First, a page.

Although the law had been enacted, it took some time for the government to create these institutions. There was speculation in the media that the delay was due to concerns in the Megawati administration that the establishment of the KPK might damage her political interests, given that a number of then current corruption allegations involved Megawati’s inner circle. Politicians from her party (PDI-P) were suspected of key roles in various corruption cases, especially those involving IBRA (the Indonesian Bank Restructuring Agency) and the privatisation of certain state-owned enterprises (SOEs). For example, Laksamana Sukardi, the Minister of State-Owned Enterprises, who was seen as having helped to finance Megawati’s campaign in the 2004 presidential election, was suspected of involvement in irregularities relating to the privatisation of several SOEs (Sinar Harapan, 14/4/2005, 16/3/2006). Other Megawati ministers such as Said Agil Al Munawar (Minister of Religious Affairs), Rokhmin Dahuri (Minister of Maritime Affairs and Fisheries) and Widjanarko Puspoyo (Director of Bulog, the national logistics agency) were indeed later convicted of involvement in several cases of corruption (detiknews.com, 29/4/2007).
In 2002 and 2003, therefore, CSOs were active in generating the necessary political commitment to get the institution off the ground and then in supporting the start-up of the commission and the selection of its members in 2004. A number of CSOs were involved in this process, including the members of the GeRAK network (which had 30 CSO members at the time) and CSOs within the Judicial Watch Coalition (which had 10 members). On 21 September 2003, after continuous pressure from CSOs for almost a year, President Megawati issued Presidential Decree (Keppres) 73/2003 concerning the formation of a selection committee for the KPK. Following this, the CSOs closely monitored the selection of members of the commission, aiming to ensure that the process was transparent and allowed for public participation. They were especially dubious about the objectivity of the selection committee, given that a majority of its members represented the government rather than the public. Despite these concerns, CSO representatives (from PGRI, GeRAK, ICW, MTI and TI), together with various professional consultants, assisted the selection committee by becoming members of a technical support team. This team was charged with overseeing administrative documentation, verifying the track records of KPK candidates, evaluating candidates through written tests and interviews, and collecting input from the public. Involvement in this team thus provided an opportunity for elements of civil society to offset possible political intervention in the selection process.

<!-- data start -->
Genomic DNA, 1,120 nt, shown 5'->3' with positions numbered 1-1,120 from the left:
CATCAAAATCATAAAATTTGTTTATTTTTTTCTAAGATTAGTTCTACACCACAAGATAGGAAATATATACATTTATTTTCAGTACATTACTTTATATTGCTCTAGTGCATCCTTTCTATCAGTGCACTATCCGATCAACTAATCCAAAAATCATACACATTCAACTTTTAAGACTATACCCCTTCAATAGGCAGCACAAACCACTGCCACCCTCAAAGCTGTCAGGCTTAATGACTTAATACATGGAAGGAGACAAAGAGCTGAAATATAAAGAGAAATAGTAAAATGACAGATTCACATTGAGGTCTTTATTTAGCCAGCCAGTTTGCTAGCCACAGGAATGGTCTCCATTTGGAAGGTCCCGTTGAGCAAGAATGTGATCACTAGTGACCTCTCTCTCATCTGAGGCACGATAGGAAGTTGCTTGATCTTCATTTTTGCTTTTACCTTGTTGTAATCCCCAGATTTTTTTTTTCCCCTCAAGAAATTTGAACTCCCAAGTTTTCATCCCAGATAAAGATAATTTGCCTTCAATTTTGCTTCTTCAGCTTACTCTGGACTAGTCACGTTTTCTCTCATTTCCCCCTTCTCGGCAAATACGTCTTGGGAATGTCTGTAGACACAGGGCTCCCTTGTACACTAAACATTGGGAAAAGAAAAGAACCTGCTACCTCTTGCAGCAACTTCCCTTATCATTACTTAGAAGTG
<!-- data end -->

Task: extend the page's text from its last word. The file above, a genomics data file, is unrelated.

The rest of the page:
After the KPK had been established, the CSOs assisted it in setting up its organisation and formulating its operating principles, and helped to introduce the new commission to the public. Since then the CSOs — especially MTI and PGRI — have continued to provide strategic support. For example, PGRI supported a joint project with international donor agencies to organise training for KPK staff, to arrange coordination meetings with other law enforcement agencies and to assist the development of KPK’s strategic planning and action plans.
Advocating the establishment of other anti-corruption institutions
Apart from fighting for the establishment of the KPK, CSOs advocated the formation of other anti-corruption institutions, using methods similar to those employed in relation to the KPK. They argued the need for such institutions, conveyed their proposals to the parliament and government departments, lobbied policy makers and undertook media campaigns to generate public support. By 2009, five other institutions concerned to some extent with anti-corruption objectives had been established, including the Centre for Financial Transactions Reporting and Analysis, the National Ombudsman’s Commission, the Judicial Commission, the Attorney General’s Commission and the Indonesian Police Commission.
Participating in formulation of the Witness and Victim Protection Act